By Jeff Munn
In the early 1980’s, a Phoenix TV station did a feature on Suns Head Coach John MacLeod and his young son Matthew. The last pictures had MacLeod walking off the court at Veterans Memorial Coliseum with Matthew running alongside.
I’ve thought about Matthew on occasion the past few years. First when I saw him appear on his father’s behalf when his Dad was inducted into the Arizona Sports Hall of Fame, and again this week, in the days following his Dad’s passing at age 81.
I wonder if Matthew knows how powerful an impact his Dad had….on basketball…on the Suns, and on people who admired his dedication to his philosophies, his love of the game, and his regard for his fellow-man.
In March of 1973, all this could not have been imagined when then-General Manager and Interim Head Coach Jerry Colangelo invited MacLeod, then the Head Coach at Oklahoma University, to come to Phoenix for an interview, and later, a visit to the Suns locker room. The Suns were finishing a disappointing 38-44 season, with Colangelo having dismissed Head Coach Butch Van Breda Kolff seven games into his Suns tenure.
Prior the club’s last home game, MacLeod visited with the Suns pregame and drew up a few plays on the chalkboard. Players were so impressed with MacLeod’s acumen that, even after he turned down the job the first time, players were still asking Colangelo if there was any chance MacLeod would change his mind.
He did several days later.
Knowing a rebuild of the Suns was needed, Colangelo stuck by MacLeod during a 30-win season his first year and 32 wins the second. It was after that second year that all of Phoenix started to learn the real story of John MacLeod.
Picking fifth in the first round of the 1975 NBA Draft, MacLeod staked his reputation, not to mention his career, on an undersized center he had coached in college. Alvan Adams threw the low-post dominated NBA a curve, operating at a high post, shooting from mid range and adding a top-level passing touch. With other additions both before and during the 1975-76 season, the Suns memorized a city and a nation with one of the most improbable runs to the NBA Finals before losing in six games to the Boston Celtics.
As far as basketball goes, the record is easy to see. Eight consecutive playoff appearances from 1978-85. After Phoenix, he took the Dallas Mavericks to within one win of the NBA Finals in 1988. Then in New York, he guided the Knicks to a playoff appearance after taking over 15 games into the 1990-91 season. He also coached at Notre Dame for eight seasons (1991-99), earning Big East Coach of the Year honors in 1997.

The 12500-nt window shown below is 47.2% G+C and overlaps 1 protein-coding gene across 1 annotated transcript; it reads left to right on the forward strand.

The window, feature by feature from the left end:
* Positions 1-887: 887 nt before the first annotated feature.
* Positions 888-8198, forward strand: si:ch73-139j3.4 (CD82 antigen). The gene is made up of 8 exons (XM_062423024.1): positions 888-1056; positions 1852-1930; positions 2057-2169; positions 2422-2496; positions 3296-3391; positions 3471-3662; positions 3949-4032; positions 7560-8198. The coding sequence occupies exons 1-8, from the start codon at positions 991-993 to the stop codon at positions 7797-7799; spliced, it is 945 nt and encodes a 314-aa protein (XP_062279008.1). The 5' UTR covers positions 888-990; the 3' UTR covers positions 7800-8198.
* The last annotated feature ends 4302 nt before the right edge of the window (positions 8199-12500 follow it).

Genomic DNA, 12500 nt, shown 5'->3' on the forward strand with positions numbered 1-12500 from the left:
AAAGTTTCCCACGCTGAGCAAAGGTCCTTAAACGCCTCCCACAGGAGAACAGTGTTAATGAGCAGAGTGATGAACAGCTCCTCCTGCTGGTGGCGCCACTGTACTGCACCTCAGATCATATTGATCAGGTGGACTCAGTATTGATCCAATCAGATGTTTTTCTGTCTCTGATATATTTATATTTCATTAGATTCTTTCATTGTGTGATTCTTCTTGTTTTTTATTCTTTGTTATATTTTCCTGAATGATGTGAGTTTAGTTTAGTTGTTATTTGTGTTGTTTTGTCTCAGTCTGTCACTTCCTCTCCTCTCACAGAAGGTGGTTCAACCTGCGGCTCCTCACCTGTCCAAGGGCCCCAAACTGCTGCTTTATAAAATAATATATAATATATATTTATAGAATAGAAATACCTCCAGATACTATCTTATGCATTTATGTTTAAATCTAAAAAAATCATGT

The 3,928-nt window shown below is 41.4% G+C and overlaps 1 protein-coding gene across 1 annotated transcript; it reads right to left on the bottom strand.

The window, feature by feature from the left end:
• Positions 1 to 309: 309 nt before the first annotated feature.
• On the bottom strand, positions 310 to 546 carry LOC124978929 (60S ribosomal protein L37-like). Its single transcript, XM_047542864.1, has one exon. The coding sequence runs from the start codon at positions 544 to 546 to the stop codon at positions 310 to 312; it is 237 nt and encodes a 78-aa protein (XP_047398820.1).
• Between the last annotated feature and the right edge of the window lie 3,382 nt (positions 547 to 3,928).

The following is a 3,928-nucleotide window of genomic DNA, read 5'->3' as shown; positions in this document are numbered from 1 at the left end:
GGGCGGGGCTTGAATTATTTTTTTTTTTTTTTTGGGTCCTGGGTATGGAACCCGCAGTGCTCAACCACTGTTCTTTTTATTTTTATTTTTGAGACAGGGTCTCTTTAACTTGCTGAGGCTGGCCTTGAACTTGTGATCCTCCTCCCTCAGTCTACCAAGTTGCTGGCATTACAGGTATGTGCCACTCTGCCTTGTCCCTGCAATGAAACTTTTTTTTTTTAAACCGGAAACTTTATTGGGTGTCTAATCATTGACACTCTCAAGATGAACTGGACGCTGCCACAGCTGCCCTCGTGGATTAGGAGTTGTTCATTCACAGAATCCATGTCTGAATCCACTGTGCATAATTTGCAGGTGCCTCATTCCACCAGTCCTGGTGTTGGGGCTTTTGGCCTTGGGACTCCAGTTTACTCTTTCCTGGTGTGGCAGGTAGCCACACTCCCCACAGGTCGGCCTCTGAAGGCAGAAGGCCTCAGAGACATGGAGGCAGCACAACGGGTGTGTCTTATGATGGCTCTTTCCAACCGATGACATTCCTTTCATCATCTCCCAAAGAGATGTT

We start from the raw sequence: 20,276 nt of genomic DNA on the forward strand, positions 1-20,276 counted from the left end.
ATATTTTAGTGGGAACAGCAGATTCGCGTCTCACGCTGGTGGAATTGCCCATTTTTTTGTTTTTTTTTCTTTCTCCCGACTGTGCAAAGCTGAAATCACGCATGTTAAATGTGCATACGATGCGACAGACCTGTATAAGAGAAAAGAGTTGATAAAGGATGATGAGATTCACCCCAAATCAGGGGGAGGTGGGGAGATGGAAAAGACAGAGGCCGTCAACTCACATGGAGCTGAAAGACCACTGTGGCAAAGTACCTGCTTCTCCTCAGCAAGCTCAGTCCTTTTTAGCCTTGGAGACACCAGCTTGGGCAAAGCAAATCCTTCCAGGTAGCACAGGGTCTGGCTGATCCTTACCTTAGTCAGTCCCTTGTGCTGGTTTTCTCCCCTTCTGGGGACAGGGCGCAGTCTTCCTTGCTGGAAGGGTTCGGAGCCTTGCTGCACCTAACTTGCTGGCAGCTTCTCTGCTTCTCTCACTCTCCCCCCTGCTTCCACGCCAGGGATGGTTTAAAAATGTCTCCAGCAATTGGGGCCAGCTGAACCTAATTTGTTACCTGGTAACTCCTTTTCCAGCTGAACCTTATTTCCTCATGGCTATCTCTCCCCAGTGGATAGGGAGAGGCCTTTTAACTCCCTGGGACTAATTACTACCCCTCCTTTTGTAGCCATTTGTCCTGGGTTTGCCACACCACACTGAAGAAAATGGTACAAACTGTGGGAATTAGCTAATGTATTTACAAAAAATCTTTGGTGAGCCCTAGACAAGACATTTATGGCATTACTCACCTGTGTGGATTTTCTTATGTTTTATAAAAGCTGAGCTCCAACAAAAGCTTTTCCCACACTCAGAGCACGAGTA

But I wonder if Matthew knows how his Dad impacted people away from basketball.
John MacLeod never answered a reporter’s question without starting with the reporters first name. A radio reporter who covered Suns home games had missed time in the middle of the 1982-83 season to work on getting his blood pressure under control. On the reporter’s first game back, MacLeod delayed the usual questions about the game until he welcomed the reporter back and asked detailed questions about how his health was.
I wonder if Matthew’s Dad ever told him about Game Five of the 1984 Western Conference Finals. Having gone 41-41 through an injury marred season, the Suns charged their way into a best-of-seven with the hated Los Angeles Lakers. Up three games to one and playing at home, the Lakers were poised to give the NBA their long-awaited dream of a Lakers (Magic Johnson) vs. Celtics (Larry Bird) showdown.
The Suns not only spoiled the party, they nearly ruined the dream. A 126-121 win might have been John MacLeod’s proudest moment as a coach. So proud, he made a surprise appearance on Al McCoy’s radio post game show “high above the Western sideline” at the Fabulous Forum. MacLeod wanted to tell people who faced difficult circumstances that he hoped they would be inspired by his team’s performance, and like the Suns, never give up.
That’s your Dad, Matthew. There have been more successful coaches in the history of basketball, but there’s never been a better man.
In the midst of the pain your family is feeling, a few of us just want to say thanks. Thanks for sharing your Dad with us. He’ll be remembered. For all the right reasons.